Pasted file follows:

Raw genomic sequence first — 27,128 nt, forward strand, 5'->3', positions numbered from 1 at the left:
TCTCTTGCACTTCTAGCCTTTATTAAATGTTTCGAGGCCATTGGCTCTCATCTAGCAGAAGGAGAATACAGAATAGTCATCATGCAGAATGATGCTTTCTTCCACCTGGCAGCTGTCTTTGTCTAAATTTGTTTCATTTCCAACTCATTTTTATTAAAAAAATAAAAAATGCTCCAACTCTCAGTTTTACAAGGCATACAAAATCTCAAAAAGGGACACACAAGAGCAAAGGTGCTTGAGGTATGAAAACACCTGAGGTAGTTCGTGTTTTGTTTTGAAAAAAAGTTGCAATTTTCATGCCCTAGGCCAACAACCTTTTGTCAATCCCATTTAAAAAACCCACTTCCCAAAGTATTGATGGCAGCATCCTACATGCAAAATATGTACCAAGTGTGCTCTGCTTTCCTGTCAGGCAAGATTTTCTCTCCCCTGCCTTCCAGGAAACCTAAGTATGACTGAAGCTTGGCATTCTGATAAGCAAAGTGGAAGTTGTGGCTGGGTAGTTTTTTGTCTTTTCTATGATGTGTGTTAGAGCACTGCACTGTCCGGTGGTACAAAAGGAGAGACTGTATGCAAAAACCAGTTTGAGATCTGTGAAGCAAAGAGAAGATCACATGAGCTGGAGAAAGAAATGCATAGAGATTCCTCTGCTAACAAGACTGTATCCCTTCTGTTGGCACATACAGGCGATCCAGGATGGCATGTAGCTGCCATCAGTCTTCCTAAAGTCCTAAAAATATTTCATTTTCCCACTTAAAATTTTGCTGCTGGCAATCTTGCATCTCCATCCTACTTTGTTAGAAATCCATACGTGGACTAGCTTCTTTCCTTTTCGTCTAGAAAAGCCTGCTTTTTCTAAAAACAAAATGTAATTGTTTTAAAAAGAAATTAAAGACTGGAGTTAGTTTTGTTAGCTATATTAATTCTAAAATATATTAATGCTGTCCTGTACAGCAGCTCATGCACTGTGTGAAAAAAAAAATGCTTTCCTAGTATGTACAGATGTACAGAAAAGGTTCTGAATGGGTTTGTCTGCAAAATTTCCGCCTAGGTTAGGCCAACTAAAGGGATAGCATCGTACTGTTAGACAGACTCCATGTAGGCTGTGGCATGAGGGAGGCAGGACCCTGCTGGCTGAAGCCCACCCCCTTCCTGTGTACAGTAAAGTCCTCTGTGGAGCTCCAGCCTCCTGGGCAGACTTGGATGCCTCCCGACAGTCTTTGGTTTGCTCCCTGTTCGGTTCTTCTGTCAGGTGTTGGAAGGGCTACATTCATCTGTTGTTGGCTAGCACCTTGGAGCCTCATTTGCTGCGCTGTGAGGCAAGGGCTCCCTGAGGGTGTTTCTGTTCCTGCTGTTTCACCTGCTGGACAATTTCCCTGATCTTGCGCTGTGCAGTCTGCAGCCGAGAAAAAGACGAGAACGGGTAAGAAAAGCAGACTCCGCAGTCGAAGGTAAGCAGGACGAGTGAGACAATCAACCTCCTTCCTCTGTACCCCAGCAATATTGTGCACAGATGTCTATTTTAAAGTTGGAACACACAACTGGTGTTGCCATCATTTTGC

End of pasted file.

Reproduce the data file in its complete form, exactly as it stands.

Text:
Raw genomic sequence first — 27,128 nt, forward strand, 5'->3', positions numbered from 1 at the left:
TCTCTTGCACTTCTAGCCTTTATTAAATGTTTCGAGGCCATTGGCTCTCATCTAGCAGAAGGAGAATACAGAATAGTCATCATGCAGAATGATGCTTTCTTCCACCTGGCAGCTGTCTTTGTCTAAATTTGTTTCATTTCCAACTCATTTTTATTAAAAAAATAAAAAATGCTCCAACTCTCAGTTTTACAAGGCATACAAAATCTCAAAAAGGGACACACAAGAGCAAAGGTGCTTGAGGTATGAAAACACCTGAGGTAGTTCGTGTTTTGTTTTGAAAAAAAGTTGCAATTTTCATGCCCTAGGCCAACAACCTTTTGTCAATCCCATTTAAAAAACCCACTTCCCAAAGTATTGATGGCAGCATCCTACATGCAAAATATGTACCAAGTGTGCTCTGCTTTCCTGTCAGGCAAGATTTTCTCTCCCCTGCCTTCCAGGAAACCTAAGTATGACTGAAGCTTGGCATTCTGATAAGCAAAGTGGAAGTTGTGGCTGGGTAGTTTTTTGTCTTTTCTATGATGTGTGTTAGAGCACTGCACTGTCCGGTGGTACAAAAGGAGAGACTGTATGCAAAAACCAGTTTGAGATCTGTGAAGCAAAGAGAAGATCACATGAGCTGGAGAAAGAAATGCATAGAGATTCCTCTGCTAACAAGACTGTATCCCTTCTGTTGGCACATACAGGCGATCCAGGATGGCATGTAGCTGCCATCAGTCTTCCTAAAGTCCTAAAAATATTTCATTTTCCCACTTAAAATTTTGCTGCTGGCAATCTTGCATCTCCATCCTACTTTGTTAGAAATCCATACGTGGACTAGCTTCTTTCCTTTTCGTCTAGAAAAGCCTGCTTTTTCTAAAAACAAAATGTAATTGTTTTAAAAAGAAATTAAAGACTGGAGTTAGTTTTGTTAGCTATATTAATTCTAAAATATATTAATGCTGTCCTGTACAGCAGCTCATGCACTGTGTGAAAAAAAAAATGCTTTCCTAGTATGTACAGATGTACAGAAAAGGTTCTGAATGGGTTTGTCTGCAAAATTTCCGCCTAGGTTAGGCCAACTAAAGGGATAGCATCGTACTGTTAGACAGACTCCATGTAGGCTGTGGCATGAGGGAGGCAGGACCCTGCTGGCTGAAGCCCACCCCCTTCCTGTGTACAGTAAAGTCCTCTGTGGAGCTCCAGCCTCCTGGGCAGACTTGGATGCCTCCCGACAGTCTTTGGTTTGCTCCCTGTTCGGTTCTTCTGTCAGGTGTTGGAAGGGCTACATTCATCTGTTGTTGGCTAGCACCTTGGAGCCTCATTTGCTGCGCTGTGAGGCAAGGGCTCCCTGAGGGTGTTTCTGTTCCTGCTGTTTCACCTGCTGGACAATTTCCCTGATCTTGCGCTGTGCAGTCTGCAGCCGAGAAAAAGACGAGAACGGGTAAGAAAAGCAGACTCCGCAGTCGAAGGTAAGCAGGACGAGTGAGACAATCAACCTCCTTCCTCTGTACCCCAGCAATATTGTGCACAGATGTCTATTTTAAAGTTGGAACACACAACTGGTGTTGCCATCATTTTGC